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Sr. Bowl slants and screens: McCarron surfaces; Whit talks loom; Lewis talks extension


Andy Dalton, seen here last season, visited the Senior Bowl on Wednesday.

MOBILE, Ala. -  One of the highlights of the Senior Bowl if you're with the Bengals is you get to chat on site with The Mayor (AJ McCarron) and The CEO (Wallace Gilberry), two of the more popular personalities to come out of the Gulf Coast.

Gilberry, the defensive end from neighboring Minette, Ala., who has spent parts of the last five seasons with the Bengals, hosted his annual cookout Wednesday night for various friends and colleagues from the NFL gathered for Saturday's game (2:30 p.m.-NFL Network) between college all-stars from the North and South.

McCarron, the two-time national championship quarterback for Alabama who hails from Mobile and played high school ball at nearby St. Paul's High School, made his annual pilgrimage Wednesday to watch one Senior Bowl practice.

"I grew up watching this game. I love it here. I love watching practice. Especially when I know all the coaches," he said.

McCarron, the Bengals backup quarterback, scrounged this game for autographs before he grew up and his family opted to tailgate all game. His family and friends that accompanied him Wednesday recalled a story from one Senior Bowl week when he was little and he got blown off for an autograph and he vowed he'd  always sign.

The little McCarron never could have envisioned the 21st century celebrity culture beckoning the 26-year-old McCarron. But at the end of the South practice when he saw the mother  of a high school teammate calling his name by an end zone fence, he ran to her pen.

"Her son played corner. Omar Johnson. No. nine. That was Mrs. Johnson," McCarron said ."I  know everybody here."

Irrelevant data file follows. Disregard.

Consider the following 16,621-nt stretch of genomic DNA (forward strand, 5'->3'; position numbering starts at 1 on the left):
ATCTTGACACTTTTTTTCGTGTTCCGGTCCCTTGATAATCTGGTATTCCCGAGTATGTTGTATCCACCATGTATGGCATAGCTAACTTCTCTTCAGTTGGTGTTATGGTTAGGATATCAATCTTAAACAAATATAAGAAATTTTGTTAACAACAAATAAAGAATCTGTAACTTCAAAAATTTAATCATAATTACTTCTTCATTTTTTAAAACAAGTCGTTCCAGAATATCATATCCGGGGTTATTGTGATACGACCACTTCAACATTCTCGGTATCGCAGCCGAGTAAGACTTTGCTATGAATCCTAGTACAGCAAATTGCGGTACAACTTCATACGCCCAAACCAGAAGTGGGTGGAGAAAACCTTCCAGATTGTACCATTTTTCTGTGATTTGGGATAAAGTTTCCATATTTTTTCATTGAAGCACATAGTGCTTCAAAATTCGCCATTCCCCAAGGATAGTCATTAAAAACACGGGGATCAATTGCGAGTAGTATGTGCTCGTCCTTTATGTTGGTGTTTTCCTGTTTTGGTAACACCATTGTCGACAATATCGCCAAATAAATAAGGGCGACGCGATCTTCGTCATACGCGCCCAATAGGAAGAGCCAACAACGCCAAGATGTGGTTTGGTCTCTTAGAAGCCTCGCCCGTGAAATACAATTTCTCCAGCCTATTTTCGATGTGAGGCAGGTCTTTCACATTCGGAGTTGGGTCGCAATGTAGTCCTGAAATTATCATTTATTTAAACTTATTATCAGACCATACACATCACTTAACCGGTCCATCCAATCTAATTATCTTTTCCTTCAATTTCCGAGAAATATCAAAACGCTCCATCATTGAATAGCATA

And it's hard to argue. He also knew Bengals offensive coordinator Ken Zampese and his quarterbacks coach Bill Lazor and he waited to visit with them after practice.

Not to mention the man running the practice, the South head coach, Cleveland's Hue Jackson, his offensive coordinator when he made his four NFL starts in place of the injured Andy Dalton at the end of the 2015 season. Together they came within 1:23 of shocking the world when he engineered a 16-point fourth quarter in a Wild Card loss to the Steelers. He was this closetobecoming the first quarterback in 36 years to win a post-season game with so few starts.

And, no, McCarron isn't headed to Cleveland in a trade. Yes, Jackson said this week they're still fleshing out their QB situation. But they only had time to hug and say hi on the sidelines when Jackson bumped into him after a snap. McCarron thinks Jackson is going to  make it in Cleveland.

"I love Hue. He's an awesome guy," McCarron said.  "He's fiery, he's passionate about the game, he cares a lot. He wants to be great," McCarron said. "That's enough right there. He's a winner and he's got a ton of heart." …

-Long-time NFL agent Pat Dye Jr., the representative for Bengals left tackle Andrew Whitworth, has traded e-mails with Bengals vice president Troy Blackburn and the two have agreed to touch base regarding a deal for Whitworth next week when Dye gets back from watching five of his clients at the Pro Bowl.

Whitworth is one of them and Dye said after Wednesday's South practice that he can only reiterate what his client told the media as he went into free agency after the season.

"He's played his whole career there and it would be cool to finish his career there. We'll see," Dye said. "There's a lot of ground to cover between now and March the ninth when free agency begins."

Dye, the of son of old Auburn coach Pat Dye, is upbeat about talking to the Bengals.  Down through the years he's negotiated long-term deals with the club for Gilberry (also headed to  free agency), Pro Bowl defensive tackle Geno Atkins, left guard Clint Boling, former defensive end Robert Geathers, and former offensive lineman Dennis Roland.

"We've got a lot of history with the organization," Dye said. "We get along well with the Brown family and Blackburn family. There's a little bit of a kindred spirt since we're both with football families." …

_Kentucky guard-center Jon Toth, playing for the South,  got the nickname "Juggernaut," from Ray "Rock," Oliver, a Kentucky athletic department official and former assistant strength and conditioning coach for the Bengals.

"I think he liked how hard I worked in the weight room and the toughness I showed," Toth said. "He had a nickname for everyone. I had one of the more fortunate ones." ....

According to The Cincinnati Enquirer via, head coach Marvin Lewis said here Wednesday he thinks a contract extension  for the 2018 season, "puts ...everybody's mind at ease going forward for their futures." Lewis is still waiting, but he's received a one-year extension in each of the last three years ...

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